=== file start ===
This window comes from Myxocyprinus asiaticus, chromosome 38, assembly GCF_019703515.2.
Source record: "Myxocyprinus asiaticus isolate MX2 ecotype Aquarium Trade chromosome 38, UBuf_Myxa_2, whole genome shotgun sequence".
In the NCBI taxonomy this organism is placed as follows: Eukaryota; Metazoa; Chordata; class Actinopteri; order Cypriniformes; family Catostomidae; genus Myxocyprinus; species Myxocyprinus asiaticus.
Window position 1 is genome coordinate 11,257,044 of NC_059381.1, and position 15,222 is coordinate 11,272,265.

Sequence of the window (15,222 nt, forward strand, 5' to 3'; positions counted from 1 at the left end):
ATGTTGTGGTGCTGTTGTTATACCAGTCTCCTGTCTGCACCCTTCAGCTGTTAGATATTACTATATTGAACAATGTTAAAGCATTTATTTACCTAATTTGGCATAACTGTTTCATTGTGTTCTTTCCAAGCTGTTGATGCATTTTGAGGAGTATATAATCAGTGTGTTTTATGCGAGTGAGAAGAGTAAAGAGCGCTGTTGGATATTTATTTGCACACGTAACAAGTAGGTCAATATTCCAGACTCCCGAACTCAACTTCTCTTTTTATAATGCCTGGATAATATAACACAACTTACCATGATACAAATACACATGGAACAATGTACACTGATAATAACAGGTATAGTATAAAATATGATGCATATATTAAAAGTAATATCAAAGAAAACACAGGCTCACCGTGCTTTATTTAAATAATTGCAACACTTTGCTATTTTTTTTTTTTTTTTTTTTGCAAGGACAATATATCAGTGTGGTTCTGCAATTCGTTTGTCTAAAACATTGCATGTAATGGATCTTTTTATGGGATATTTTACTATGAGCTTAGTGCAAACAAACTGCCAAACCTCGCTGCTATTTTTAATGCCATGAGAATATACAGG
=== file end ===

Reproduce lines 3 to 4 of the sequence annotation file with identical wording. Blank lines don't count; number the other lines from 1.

In the NCBI taxonomy this organism is placed as follows: Eukaryota; Metazoa; Chordata; class Actinopteri; order Cypriniformes; family Catostomidae; genus Myxocyprinus; species Myxocyprinus asiaticus.
Window position 1 is genome coordinate 11,257,044 of NC_059381.1, and position 15,222 is coordinate 11,272,265.